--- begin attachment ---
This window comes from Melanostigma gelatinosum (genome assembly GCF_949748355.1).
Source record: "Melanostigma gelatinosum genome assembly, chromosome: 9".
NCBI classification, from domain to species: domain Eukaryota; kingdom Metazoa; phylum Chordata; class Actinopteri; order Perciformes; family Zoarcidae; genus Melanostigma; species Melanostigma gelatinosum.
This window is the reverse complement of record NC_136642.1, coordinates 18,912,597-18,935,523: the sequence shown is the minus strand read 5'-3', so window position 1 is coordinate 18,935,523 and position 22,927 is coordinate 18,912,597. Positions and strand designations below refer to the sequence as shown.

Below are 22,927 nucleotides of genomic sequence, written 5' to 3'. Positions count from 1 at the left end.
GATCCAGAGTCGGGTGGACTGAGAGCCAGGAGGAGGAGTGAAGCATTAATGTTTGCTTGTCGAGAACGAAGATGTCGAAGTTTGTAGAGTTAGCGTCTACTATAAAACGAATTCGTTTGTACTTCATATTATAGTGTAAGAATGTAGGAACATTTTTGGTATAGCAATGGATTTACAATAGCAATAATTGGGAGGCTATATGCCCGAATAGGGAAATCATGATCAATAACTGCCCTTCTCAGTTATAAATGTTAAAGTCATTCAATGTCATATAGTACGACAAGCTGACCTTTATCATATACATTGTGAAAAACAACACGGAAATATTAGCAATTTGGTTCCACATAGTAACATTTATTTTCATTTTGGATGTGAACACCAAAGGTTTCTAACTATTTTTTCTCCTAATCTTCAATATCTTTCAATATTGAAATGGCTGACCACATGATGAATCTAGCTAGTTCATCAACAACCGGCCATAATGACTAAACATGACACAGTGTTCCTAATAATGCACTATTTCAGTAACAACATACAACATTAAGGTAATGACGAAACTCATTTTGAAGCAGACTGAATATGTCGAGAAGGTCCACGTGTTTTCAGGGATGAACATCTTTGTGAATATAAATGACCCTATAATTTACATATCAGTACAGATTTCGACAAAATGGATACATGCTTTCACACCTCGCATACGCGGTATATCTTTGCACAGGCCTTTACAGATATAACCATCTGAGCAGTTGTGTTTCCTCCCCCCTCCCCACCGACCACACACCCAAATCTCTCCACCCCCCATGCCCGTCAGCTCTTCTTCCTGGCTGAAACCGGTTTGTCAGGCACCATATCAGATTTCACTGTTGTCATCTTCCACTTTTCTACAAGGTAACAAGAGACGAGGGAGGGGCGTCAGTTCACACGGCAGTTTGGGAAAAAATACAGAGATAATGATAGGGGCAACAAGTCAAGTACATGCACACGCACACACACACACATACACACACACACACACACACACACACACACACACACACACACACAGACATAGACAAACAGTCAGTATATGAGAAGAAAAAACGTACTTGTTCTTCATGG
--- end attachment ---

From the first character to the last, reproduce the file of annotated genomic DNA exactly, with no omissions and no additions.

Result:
This window comes from Melanostigma gelatinosum (genome assembly GCF_949748355.1).
Source record: "Melanostigma gelatinosum genome assembly, chromosome: 9".
NCBI classification, from domain to species: domain Eukaryota; kingdom Metazoa; phylum Chordata; class Actinopteri; order Perciformes; family Zoarcidae; genus Melanostigma; species Melanostigma gelatinosum.
This window is the reverse complement of record NC_136642.1, coordinates 18,912,597-18,935,523: the sequence shown is the minus strand read 5'-3', so window position 1 is coordinate 18,935,523 and position 22,927 is coordinate 18,912,597. Positions and strand designations below refer to the sequence as shown.

Below are 22,927 nucleotides of genomic sequence, written 5' to 3'. Positions count from 1 at the left end.
GATCCAGAGTCGGGTGGACTGAGAGCCAGGAGGAGGAGTGAAGCATTAATGTTTGCTTGTCGAGAACGAAGATGTCGAAGTTTGTAGAGTTAGCGTCTACTATAAAACGAATTCGTTTGTACTTCATATTATAGTGTAAGAATGTAGGAACATTTTTGGTATAGCAATGGATTTACAATAGCAATAATTGGGAGGCTATATGCCCGAATAGGGAAATCATGATCAATAACTGCCCTTCTCAGTTATAAATGTTAAAGTCATTCAATGTCATATAGTACGACAAGCTGACCTTTATCATATACATTGTGAAAAACAACACGGAAATATTAGCAATTTGGTTCCACATAGTAACATTTATTTTCATTTTGGATGTGAACACCAAAGGTTTCTAACTATTTTTTCTCCTAATCTTCAATATCTTTCAATATTGAAATGGCTGACCACATGATGAATCTAGCTAGTTCATCAACAACCGGCCATAATGACTAAACATGACACAGTGTTCCTAATAATGCACTATTTCAGTAACAACATACAACATTAAGGTAATGACGAAACTCATTTTGAAGCAGACTGAATATGTCGAGAAGGTCCACGTGTTTTCAGGGATGAACATCTTTGTGAATATAAATGACCCTATAATTTACATATCAGTACAGATTTCGACAAAATGGATACATGCTTTCACACCTCGCATACGCGGTATATCTTTGCACAGGCCTTTACAGATATAACCATCTGAGCAGTTGTGTTTCCTCCCCCCTCCCCACCGACCACACACCCAAATCTCTCCACCCCCCATGCCCGTCAGCTCTTCTTCCTGGCTGAAACCGGTTTGTCAGGCACCATATCAGATTTCACTGTTGTCATCTTCCACTTTTCTACAAGGTAACAAGAGACGAGGGAGGGGCGTCAGTTCACACGGCAGTTTGGGAAAAAATACAGAGATAATGATAGGGGCAACAAGTCAAGTACATGCACACGCACACACACACACATACACACACACACACACACACACACACACACACACACACACACACAGACATAGACAAACAGTCAGTATATGAGAAGAAAAAACGTACTTGTTCTTCATGG